Ten years ago this week, the Los Angeles Dodgers and Florida Marlins made the biggest trade in baseball history, and one would have thought baseball to be subject to imminent apocalypse. Looking back, we now know that the biggest threat to the sport's well-being was a bottle of androstenedione lurking in Mark McGwire's locker, waiting only for an honest Associated Press reporter named Steve Wilstein to ask about it. At the time, though, the threat seemed to be that Mammon, in his various guises, would devour the game whole.
"Rupert Murdoch's News Corp., more specifically its Fox division, left no doubt that the mom-and-pop operation of the O'Malley family is no longer the Dodger way," wrote Sports Illustrated's Tom Verducci, in a piece that captured the nervous, jittery tenor of the day. Verducci described how "team presidents, one a marketing man, the other an accountant, and two TV suits from Los Angeles" worked out a trade involving Mike Piazza, Gary Sheffield, Todd Zeile, Bobby Bonilla, Charles Johnson, and $108 million in contracts without bothering to cut in Dodgers general manager Fred Claire. Nothing could be further from the ideal of gentlemanly remove represented by the O'Malleys' stewardship of the Dodgers. Baseball, it seemed, was going fully corporate.
Predictably, the high guardians of the sport's pristine culture were often to be spotted in the sports page, sniffing at the prospect of suited barbarians taking over the American game. When Florida eventually traded Piazza to the Mets, for instance, New York Times columnist George Vecsey managed to work in rather superfluous references both to "the let's-make-a-deal Murdoch empire" and "Murdoch minions." Others worried that the wave would simply drown them: After the trade, Peter Schmuck of the Sporting News cited several anonymous owners who fretted to him that the Dodgers sale would "irrevocably alter the balance of power in the NL West."
If all of this seems a bit hysterical at a remove, that's probably because big stories often happen in slow motion and are as often about what doesn't happen as what does.
When the Piazza trade was consummated, News Corp. was one of six Omni Consumer Products-type concerns to own a team. Tribune Co. owned the Cubs, Nintendo owned the Mariners, Disney owned the Angels, Time Warner owned the Braves, and Belgian beer conglomerate Interbrew, makers of Stella Artois, owned the Blue Jays. Additionally, dead people (or at least their estates) owned the Red Sox and the Royals, and commissioner Bud Selig owned the Brewers. Of the 30 teams, then, barely two-thirds were owned by the Montgomery Burns sorts who have traditionally run baseball and tolerated such charming folkways as letting professional operators make the trades.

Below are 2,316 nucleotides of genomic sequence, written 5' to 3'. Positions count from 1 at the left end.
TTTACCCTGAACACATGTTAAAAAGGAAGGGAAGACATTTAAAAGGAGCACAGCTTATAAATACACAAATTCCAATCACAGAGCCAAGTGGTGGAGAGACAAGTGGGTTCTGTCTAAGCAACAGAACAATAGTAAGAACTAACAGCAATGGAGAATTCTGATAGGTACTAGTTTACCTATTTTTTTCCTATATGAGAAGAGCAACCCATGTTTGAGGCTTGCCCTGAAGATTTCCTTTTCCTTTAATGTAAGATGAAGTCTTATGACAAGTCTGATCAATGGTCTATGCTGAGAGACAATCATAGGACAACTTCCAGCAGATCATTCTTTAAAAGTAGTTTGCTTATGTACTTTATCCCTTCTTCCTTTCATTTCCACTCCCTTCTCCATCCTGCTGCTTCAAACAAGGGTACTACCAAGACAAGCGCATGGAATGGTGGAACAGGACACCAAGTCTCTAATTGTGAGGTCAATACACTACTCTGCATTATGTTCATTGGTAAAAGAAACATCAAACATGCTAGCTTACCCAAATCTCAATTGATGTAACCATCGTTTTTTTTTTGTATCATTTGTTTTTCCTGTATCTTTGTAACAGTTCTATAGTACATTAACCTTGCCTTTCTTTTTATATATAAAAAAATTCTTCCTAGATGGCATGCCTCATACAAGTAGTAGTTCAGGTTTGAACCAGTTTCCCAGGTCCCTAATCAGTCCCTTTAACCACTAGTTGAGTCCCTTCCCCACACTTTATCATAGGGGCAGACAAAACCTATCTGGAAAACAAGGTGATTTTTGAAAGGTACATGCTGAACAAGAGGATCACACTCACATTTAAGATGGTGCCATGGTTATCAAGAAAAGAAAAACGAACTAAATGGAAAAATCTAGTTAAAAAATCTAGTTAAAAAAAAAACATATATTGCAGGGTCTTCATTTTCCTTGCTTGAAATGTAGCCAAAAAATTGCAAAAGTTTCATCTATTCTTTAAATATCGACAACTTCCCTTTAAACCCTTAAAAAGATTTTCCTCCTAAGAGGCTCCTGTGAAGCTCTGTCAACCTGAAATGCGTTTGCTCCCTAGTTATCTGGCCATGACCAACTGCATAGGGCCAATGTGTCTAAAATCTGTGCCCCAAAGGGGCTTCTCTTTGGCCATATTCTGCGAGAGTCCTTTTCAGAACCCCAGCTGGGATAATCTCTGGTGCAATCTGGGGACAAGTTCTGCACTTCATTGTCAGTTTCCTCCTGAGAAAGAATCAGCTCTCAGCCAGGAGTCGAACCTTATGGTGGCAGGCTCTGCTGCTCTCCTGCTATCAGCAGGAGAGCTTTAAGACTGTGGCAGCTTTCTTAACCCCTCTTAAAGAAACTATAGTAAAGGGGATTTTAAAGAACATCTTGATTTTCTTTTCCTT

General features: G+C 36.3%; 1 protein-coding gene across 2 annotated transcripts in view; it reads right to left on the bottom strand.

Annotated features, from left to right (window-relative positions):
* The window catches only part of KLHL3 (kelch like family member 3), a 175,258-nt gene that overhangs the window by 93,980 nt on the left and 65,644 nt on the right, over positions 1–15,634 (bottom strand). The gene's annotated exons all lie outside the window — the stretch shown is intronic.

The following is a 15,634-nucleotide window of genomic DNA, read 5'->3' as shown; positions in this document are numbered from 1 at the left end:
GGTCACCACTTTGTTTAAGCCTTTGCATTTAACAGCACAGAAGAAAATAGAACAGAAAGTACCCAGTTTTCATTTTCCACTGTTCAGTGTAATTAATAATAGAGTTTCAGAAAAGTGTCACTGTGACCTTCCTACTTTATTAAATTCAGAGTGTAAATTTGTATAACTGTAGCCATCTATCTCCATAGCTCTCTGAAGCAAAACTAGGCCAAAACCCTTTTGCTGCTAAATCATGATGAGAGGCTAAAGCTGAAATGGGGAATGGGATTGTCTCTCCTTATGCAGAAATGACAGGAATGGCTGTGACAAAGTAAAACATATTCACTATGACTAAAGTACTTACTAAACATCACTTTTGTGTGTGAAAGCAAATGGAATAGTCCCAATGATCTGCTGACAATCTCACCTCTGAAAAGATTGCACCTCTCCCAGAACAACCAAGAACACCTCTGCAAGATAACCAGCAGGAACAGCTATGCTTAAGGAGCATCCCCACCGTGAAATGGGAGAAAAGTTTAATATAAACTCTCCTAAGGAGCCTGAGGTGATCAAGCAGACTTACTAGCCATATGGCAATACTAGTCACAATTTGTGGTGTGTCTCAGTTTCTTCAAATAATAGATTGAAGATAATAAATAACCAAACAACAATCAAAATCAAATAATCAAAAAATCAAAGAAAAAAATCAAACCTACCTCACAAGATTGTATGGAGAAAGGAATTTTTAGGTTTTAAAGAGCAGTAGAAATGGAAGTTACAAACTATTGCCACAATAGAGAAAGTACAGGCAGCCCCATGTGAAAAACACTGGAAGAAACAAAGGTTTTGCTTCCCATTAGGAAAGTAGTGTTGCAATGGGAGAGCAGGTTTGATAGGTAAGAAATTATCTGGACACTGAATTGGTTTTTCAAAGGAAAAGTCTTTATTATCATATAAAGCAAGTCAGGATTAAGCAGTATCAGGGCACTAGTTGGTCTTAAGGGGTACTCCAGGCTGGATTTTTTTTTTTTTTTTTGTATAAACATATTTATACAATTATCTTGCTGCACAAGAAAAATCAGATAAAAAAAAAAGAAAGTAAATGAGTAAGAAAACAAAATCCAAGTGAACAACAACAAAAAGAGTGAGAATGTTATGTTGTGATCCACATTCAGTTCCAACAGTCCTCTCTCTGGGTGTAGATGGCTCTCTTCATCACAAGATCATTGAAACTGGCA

Not only didn't the Fox-owned Dodgers ever do so much as make the playoffs, though, but the whole wave of corporate ownership of which they once seemed the apotheosis receded, and quickly. The Monty Burns types are as firmly in control of the game as they ever have been, and their power is increasing. Today, no team is owned by an estate or blind trust, and just four teams — the Cubs, Mariners, Blue Jays, and Braves — are run by corporate owners. The latter two are owned by smaller companies than they once were (Rogers Communications and Liberty Media, respectively), while the Tribune Co. has been vaguely attempting to sell the Cubs for more than a year.
By contrast, many teams once run by impersonal entities have been snapped up by independently wealthy gadflies. Financier John Henry led the group that took over the Red Sox from the Yawkey Trust and quickly made them over into the game's premier franchise; his fellow moneyman Mark Attanasio has done a lot more with the Brewers than Selig's supposedly blind trust ever did, and advertising mogul Arte Moreno has sustained the winning tradition that Disney improbably fostered with the Angels. Finally, although parking lot tycoon Frank McCourt hasn't been wildly successful with the Dodgers, the team has made the playoffs twice under his watch. Nowhere have the TV suits and marketing men taken over teams in ways that seemed possible a decade ago.
There are several lessons to draw from this, but there are two particularly worth keeping in mind. The first is that you never know what will actually end up being a big deal; a decade from now, the present and continuing emphasis on lurid tales of drug use in baseball will probably seem as quaint as concern over the rapacious forces of global capitalism does now. The second is that baseball's system of governance, curious and corrupt as it can be, basically works. It brings in the odd bum owner like art dealer Jeffrey Loria, but over the last decade, the quality of the sport's ownership class has notably increased, with fewer Belgians and deceased pillars of the community owning clubs, and more people with some idea of what they're doing. I find baseball's poo-bahs and bigwigs as ridiculous as the next person does, and there is never any harm in poking a sharp stick at this country club of buffoons with more money than they can burn. It's worth remembering, though, that they don't get everything wrong after all.